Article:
Thursday, June 18, 2009

Beef, it's what's for dinner, 1852 edition


Take a fine steak and dip it into cold spring water, let it drain a few minutes, lay it in a dish and pour over it sufficient clarified butter hot, and cover it; let it remain twelve hours, then remove the butter, and roll the steak with the rolling-pin a dozen times rather hardly, let it lie in front of a clear fire ten minutes, turning it once or twice, put it into a frying-pan, with water half an inch in depth, and let it fry until it browns.

Mince some parsley very fine, chop an eschalot as fine as can be, and season them with cayenne, salt, and a little white pepper, work them with a lump of butter, and when the steak is brown take it from the pan, rub it well with the mixture on both sides, and return it to the pan until enough; dish it, thicken the gravy in the pan with a little butter rolled in flour if it requires it, and pour it over the steak and serve.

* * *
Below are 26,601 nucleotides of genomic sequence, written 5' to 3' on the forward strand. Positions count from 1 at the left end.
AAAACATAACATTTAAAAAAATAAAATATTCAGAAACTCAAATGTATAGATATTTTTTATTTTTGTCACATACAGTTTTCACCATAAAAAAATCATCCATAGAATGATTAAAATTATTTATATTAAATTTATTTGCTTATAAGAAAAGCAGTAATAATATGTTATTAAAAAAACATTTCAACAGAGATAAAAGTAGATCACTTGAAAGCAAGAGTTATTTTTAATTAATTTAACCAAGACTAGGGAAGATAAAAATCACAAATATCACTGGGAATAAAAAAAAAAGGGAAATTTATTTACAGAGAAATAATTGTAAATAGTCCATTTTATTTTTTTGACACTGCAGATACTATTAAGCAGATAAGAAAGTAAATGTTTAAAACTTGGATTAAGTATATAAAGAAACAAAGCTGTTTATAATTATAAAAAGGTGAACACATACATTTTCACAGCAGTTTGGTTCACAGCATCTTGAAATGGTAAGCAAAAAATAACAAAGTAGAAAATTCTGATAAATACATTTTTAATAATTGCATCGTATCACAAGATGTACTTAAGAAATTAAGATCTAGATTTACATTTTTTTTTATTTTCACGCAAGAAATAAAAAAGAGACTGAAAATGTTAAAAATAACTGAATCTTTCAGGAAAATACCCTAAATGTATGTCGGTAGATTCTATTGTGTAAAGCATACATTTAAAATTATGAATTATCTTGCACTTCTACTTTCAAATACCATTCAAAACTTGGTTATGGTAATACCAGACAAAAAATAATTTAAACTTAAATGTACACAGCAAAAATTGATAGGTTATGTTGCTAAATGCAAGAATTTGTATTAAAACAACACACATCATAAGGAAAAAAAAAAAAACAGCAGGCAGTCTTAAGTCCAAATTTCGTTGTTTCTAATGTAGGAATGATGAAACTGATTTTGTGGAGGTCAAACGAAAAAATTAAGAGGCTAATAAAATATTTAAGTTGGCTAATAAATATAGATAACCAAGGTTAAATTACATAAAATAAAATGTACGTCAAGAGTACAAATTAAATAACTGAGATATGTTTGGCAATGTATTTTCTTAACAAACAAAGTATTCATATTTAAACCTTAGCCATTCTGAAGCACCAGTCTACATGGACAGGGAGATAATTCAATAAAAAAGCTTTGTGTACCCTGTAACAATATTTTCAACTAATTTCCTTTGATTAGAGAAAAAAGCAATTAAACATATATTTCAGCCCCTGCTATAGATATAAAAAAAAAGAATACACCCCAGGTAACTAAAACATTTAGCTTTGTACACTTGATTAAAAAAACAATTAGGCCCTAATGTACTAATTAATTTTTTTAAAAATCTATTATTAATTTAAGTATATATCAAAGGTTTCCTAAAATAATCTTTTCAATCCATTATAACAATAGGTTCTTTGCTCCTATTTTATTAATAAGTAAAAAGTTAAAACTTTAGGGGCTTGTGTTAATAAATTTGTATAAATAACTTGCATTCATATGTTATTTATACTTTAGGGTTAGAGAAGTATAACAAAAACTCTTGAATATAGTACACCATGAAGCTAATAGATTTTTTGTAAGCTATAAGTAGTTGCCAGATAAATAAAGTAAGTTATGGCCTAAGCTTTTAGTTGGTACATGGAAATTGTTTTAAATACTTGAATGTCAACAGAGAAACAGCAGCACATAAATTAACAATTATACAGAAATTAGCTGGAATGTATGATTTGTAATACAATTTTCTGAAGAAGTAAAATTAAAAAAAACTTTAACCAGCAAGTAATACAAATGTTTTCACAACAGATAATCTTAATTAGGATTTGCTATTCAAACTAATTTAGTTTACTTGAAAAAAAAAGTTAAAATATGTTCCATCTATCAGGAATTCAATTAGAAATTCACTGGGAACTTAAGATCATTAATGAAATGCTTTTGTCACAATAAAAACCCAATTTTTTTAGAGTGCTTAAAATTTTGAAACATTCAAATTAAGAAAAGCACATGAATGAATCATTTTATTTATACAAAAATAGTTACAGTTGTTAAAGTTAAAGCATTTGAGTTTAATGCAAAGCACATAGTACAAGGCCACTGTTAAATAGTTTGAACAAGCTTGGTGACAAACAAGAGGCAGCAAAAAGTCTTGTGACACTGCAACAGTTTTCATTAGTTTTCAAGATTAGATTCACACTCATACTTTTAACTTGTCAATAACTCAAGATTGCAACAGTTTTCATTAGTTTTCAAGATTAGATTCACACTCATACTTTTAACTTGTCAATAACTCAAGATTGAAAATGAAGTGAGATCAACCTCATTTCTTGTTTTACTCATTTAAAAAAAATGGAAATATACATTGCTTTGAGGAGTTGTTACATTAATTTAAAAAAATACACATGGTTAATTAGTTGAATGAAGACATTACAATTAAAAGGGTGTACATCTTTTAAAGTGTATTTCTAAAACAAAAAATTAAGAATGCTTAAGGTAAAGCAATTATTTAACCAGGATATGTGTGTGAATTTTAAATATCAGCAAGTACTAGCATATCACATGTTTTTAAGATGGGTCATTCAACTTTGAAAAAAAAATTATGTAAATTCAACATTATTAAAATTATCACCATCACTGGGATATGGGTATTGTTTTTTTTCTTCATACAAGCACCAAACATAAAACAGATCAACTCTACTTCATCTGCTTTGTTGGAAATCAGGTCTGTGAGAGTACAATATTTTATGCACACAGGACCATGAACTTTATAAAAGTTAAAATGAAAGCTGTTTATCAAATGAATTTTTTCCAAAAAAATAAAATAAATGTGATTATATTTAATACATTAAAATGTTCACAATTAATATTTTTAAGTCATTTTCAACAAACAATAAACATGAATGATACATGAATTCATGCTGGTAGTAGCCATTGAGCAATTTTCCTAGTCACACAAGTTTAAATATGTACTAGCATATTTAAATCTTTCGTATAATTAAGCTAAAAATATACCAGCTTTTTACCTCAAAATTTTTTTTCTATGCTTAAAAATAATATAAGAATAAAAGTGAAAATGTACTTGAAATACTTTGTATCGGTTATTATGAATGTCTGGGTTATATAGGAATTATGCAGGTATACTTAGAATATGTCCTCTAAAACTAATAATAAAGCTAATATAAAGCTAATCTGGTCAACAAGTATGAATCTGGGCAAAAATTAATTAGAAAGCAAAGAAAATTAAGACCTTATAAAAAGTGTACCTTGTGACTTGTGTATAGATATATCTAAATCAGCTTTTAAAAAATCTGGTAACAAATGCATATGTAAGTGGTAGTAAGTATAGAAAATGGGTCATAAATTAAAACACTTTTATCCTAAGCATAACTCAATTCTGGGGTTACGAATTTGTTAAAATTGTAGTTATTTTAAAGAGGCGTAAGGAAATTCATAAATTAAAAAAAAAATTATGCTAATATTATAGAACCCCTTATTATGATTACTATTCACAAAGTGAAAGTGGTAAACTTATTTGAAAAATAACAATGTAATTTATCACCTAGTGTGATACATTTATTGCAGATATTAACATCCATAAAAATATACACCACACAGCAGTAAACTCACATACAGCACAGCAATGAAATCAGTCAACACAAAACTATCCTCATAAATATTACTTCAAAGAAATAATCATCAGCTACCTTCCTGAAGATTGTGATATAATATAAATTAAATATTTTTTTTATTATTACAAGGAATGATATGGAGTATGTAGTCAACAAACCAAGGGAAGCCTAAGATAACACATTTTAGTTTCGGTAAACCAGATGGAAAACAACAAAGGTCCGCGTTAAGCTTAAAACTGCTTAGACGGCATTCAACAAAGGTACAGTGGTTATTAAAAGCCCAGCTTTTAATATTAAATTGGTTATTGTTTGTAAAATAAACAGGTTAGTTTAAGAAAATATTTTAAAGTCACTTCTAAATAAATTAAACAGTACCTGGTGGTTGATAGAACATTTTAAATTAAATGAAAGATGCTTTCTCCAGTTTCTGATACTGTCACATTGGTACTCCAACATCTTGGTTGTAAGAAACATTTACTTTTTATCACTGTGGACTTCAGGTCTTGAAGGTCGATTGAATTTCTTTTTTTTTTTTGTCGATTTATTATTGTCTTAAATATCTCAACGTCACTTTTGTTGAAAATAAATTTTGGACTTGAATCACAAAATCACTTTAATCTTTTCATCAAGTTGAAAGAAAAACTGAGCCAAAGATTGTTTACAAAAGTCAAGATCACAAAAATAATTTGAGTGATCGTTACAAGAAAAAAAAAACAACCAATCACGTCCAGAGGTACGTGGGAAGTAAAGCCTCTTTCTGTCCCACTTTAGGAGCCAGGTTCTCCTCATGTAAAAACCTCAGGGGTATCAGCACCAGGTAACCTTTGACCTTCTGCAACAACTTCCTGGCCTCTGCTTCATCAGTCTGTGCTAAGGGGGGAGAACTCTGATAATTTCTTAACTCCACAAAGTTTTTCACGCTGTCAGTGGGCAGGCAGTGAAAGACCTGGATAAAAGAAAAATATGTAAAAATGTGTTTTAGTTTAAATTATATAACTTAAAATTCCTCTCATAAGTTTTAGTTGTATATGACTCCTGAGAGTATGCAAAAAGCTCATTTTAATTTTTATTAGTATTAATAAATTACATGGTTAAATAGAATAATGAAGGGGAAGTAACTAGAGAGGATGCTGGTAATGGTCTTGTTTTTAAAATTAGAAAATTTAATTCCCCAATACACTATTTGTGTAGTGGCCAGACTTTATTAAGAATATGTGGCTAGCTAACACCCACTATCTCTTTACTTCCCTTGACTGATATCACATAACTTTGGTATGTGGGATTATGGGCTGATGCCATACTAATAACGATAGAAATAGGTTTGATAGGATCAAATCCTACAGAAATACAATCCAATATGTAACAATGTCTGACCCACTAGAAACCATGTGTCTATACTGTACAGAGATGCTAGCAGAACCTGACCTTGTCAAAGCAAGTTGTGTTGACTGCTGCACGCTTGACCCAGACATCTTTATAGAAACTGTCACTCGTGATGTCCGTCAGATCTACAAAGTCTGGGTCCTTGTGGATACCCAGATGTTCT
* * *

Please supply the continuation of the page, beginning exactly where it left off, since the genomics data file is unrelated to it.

--From The Illustrated London Cookery Book--

Other than their habit of keeping meat at room temperature for long periods of time, their recipes sound pretty good. By the way, many of the recipes called for prodigious amounts of meat; ten or twenty pounds. Obviously soups would always be going, to handle the leftovers and extra bits.

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